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This image was lost some time after publication.
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Exterior Design: *****
If anything, the Quattroporte has completely re-introduced the field of luxury sedans to sex. Designer Pininfarina apparently micro-scanned the canon of Maserati forms it created back in the 1950s, and issued a voluptuous figure that s both nostalgic and progressive. All those slithery shapes converging in all the right places strike a tuning fork on our species-perpetuation parts.

Ergonomics: ****
As long as we were able to reach the gearshift paddles while putting significant pressure on the go-pedal, Maserati could have used the interior out of an early-70s Fiat 124 and we'd likely not have noticed. But there s more to driving than driving. Controls for the dual, electronically adjustable bucket seats, tilt/telescoping steering wheel and ride/transmission buttons are placed intuitively enough. Gauges are clear and well considered, and a central digital info screen (with gear-selection indicator) is easy to read on the fly. Seats are supportive enough and offer lots of posterior grip while taking hard corners. Leggy RAI spokesmodels will find plenty of stretch space, front and back.

This image was lost some time after publication.
This image was lost some time after publication.

(Hey! Who set the steering-wheel askew? Heads will roll!)

Acceleration: *****
Barring an AMG-tuned Mercedes S-Class, there's nothing in its category that can touch the Quattroporte. Its 4.2-liter V8 eats revs for breakfast, and while max torque comes on at 4,500 rpm, there's plenty to go around right from the get-go. Plus, the company's reported zero-to-60 time of five seconds feels conservative, even if it's not.

Braking: ***
Big car, big brakes. The four vented discs plus ABS brings the 4300 lbs of fun to a halt on demand. They feel a shade imposing — like the reverse-thrusters on a 767 — in town.

Ride: ***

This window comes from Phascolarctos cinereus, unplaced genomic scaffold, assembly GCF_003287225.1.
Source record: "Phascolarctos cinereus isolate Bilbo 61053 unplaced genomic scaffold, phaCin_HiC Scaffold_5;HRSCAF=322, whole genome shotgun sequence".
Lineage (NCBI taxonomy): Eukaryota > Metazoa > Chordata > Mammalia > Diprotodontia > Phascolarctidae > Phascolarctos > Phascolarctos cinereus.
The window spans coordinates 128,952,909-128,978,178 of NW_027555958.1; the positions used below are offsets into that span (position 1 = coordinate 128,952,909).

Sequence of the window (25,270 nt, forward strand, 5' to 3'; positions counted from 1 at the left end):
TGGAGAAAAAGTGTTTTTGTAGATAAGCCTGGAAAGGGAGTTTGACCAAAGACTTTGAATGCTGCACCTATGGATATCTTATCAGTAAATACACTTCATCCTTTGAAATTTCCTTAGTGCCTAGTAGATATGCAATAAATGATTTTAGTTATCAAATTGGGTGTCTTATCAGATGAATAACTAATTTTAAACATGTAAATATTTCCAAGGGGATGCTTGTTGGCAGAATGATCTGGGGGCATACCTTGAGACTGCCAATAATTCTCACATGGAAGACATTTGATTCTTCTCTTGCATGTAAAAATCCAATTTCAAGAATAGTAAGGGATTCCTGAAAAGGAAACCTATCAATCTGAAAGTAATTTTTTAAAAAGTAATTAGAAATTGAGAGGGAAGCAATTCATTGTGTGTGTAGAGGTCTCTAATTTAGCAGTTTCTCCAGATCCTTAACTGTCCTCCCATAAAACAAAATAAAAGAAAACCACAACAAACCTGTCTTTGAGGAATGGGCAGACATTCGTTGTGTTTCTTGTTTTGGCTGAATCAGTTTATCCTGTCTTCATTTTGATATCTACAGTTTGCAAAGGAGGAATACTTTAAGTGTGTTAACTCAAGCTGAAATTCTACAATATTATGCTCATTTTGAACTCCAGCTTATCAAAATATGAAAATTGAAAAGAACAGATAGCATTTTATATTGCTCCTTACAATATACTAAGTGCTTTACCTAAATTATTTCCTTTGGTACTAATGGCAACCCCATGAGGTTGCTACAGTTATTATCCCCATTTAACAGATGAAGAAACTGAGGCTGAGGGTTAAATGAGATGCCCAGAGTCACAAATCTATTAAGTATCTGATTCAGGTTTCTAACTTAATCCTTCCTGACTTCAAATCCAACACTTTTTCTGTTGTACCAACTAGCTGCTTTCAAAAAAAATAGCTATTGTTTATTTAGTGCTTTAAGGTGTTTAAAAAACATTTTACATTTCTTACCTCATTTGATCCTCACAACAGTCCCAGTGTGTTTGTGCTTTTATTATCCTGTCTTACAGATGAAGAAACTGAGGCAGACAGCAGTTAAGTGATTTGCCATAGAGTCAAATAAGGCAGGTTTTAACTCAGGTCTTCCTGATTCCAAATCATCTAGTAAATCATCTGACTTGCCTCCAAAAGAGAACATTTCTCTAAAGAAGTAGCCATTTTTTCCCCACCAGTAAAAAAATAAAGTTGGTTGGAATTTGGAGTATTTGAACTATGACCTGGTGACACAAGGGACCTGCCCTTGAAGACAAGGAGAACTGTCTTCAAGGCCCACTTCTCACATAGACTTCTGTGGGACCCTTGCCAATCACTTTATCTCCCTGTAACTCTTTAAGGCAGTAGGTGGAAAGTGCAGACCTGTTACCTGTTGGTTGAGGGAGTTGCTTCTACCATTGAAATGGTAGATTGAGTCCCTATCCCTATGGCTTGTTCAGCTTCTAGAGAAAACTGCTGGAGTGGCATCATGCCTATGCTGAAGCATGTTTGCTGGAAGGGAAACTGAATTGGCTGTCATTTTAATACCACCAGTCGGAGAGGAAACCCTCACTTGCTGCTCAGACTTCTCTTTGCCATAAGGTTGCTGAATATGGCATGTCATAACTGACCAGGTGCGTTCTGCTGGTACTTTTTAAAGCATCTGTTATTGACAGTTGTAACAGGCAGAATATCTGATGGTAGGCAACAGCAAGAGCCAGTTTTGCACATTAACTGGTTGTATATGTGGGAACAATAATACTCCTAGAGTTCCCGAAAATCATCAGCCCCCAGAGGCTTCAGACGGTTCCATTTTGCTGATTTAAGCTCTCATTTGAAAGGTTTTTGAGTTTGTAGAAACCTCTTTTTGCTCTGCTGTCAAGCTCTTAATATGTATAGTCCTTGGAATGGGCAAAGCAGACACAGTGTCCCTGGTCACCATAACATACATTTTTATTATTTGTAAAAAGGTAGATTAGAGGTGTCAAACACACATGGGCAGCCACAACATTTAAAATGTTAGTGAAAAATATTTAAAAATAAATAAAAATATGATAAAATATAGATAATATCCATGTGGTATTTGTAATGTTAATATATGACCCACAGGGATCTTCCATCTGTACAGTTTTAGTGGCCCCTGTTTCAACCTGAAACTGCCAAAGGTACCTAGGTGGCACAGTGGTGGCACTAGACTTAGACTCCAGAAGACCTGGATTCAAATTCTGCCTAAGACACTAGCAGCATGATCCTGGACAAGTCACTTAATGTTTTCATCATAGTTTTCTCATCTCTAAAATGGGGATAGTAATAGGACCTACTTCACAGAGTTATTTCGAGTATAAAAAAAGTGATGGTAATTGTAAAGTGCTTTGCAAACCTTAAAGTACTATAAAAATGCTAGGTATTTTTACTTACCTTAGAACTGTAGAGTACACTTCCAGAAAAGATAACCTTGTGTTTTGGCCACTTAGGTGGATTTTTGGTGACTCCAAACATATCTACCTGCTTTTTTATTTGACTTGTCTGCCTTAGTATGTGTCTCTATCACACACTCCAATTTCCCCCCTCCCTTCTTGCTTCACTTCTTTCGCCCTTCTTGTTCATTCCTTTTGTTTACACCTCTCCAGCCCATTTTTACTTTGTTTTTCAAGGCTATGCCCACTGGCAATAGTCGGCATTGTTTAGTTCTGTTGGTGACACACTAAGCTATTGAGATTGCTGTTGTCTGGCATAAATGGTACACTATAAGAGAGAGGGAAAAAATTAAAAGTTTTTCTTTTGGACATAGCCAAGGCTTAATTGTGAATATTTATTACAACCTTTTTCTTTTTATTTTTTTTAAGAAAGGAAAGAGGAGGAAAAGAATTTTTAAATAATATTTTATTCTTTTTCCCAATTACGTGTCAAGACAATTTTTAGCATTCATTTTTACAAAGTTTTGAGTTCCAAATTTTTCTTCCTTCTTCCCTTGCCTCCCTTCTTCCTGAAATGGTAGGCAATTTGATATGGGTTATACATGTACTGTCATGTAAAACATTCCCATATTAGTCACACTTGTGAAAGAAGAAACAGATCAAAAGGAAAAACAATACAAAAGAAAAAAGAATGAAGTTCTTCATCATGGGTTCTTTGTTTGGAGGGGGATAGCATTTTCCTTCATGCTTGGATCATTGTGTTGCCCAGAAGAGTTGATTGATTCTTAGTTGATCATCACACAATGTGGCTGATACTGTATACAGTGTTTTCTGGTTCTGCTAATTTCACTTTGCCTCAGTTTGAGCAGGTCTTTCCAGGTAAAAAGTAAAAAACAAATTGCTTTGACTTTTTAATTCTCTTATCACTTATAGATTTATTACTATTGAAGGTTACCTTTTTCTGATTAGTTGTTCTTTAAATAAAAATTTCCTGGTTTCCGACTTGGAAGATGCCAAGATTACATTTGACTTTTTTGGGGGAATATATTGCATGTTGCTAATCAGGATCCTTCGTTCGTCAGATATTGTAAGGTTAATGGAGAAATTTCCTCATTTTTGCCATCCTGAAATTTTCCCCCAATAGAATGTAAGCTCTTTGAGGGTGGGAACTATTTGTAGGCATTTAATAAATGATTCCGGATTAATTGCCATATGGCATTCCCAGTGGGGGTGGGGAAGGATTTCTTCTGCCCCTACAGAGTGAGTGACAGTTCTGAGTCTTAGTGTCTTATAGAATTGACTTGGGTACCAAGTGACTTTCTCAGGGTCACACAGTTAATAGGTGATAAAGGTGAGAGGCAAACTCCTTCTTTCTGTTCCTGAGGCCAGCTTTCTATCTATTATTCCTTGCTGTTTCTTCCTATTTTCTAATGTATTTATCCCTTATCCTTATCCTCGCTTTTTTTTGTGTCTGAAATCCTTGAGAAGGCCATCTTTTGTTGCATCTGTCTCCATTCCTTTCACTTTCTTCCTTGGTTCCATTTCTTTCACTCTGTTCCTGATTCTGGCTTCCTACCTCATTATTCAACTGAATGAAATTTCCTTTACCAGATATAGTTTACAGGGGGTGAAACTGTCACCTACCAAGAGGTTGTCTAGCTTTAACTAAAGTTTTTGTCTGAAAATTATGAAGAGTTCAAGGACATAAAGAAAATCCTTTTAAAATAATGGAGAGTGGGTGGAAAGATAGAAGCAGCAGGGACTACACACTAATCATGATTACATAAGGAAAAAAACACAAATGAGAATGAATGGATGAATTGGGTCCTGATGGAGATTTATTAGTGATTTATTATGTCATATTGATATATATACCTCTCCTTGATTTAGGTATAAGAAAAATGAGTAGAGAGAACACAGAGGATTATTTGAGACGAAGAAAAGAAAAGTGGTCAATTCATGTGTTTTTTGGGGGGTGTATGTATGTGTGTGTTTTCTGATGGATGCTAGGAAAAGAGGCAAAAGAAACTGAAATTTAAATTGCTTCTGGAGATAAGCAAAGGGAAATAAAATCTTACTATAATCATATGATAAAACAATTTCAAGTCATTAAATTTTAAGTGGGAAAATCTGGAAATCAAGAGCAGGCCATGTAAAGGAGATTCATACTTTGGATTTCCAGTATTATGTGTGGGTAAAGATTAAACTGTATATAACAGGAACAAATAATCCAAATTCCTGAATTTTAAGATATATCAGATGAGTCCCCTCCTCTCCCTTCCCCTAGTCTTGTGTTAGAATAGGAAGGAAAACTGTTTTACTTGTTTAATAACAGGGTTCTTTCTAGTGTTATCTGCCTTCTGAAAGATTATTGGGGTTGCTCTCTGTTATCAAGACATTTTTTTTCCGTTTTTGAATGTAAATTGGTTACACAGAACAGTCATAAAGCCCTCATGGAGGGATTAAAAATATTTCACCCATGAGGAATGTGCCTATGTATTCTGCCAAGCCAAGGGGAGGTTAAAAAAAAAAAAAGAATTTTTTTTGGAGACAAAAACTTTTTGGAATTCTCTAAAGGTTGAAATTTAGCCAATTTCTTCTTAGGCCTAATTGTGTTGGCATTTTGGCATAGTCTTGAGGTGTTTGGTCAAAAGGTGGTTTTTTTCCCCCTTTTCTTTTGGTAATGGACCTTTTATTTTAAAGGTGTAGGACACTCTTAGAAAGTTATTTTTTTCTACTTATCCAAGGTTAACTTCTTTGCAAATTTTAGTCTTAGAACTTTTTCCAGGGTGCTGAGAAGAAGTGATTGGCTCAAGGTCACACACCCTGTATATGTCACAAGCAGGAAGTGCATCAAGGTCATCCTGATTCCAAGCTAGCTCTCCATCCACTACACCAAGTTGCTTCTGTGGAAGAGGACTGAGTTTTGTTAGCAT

Not as kingly-feeling as a Bentley, and without the magic-carpet slickness of a Mercedes, the Quattroporte is designed such that the driver gets lots of road information — whether he wants it or not. That means forgoing plushness for feedback. Every mode feels somewhat like sport mode. Still, sensory deprevation can be achieved — cruising along in sixth, we were actually startled by the ticking of our Swatch.


Handling: ****
With a front/rear weight distribution of 47%/53%, and a good dose of proven suspension mechanicals (e.g., unequal-length control-arms), the Quattroporte handles the curvy bits better than sports coupes half its size. It s taut and fun, and but for a bit of heaviness in the rear, it s easy to forget there's nearly the equivalent of an extra Alfa Romeo hatchback s worth of leather, glass and sheetmetal behind the driver s head.

Gearbox: ***
Paddle shifting the Maserati s electrohydraulic six-speed Maserati DuoSelect (MDS) transmission is the only way to fly. Sure, the system s software will approximate a slushbox if so solicited, but upshifts feel awkward and clunky compared to rivals with true automatics. Considering most luxury sedan buyers believe transmissions should be neither seen nor heard, this kind of conspicuity could be somewhat of a liability. In other words, don t be shy, Minister, grab the paddles and go.


Audio/Video: ***
To be honest, we were so entranced by the sound of the engine, we didn t spend much time playing around with the purpose-built Bose stereo, which is designed to cancel out outside noise. Company literature says the music system was designed simultaneously with the car. And that it has some speakers made from something called neodymium iron boron and features the debut of the PowerND woofer. Yeah, the radio works just fine.

Toys: ***
We didn't do much playing with the nav system, and our model wasn't decked out with what's available. Read 'em off the a la carte menu: Bosch/Blaupunkt multimedia system including satellite phone, rear-seat TV and DVD player, plus rear-seat recline and massage. A small fridge in the front armrest, separate front and rear climate control, light and rain sensors, etc.


Trunk: **
A smallish trunk can mean the death-knell of a sedan. While style-conscious Quattroporte buyers may not care, we're estimating it's about a golf-bag-and-a-half smaller than the Lincoln Town Car's cargo cave.

Overall rating: ****

Tommorrow: the wrap.

Jalopnik Reviews: 2005 Maserati Quattroporte, Part 1, Part 3 [internal]

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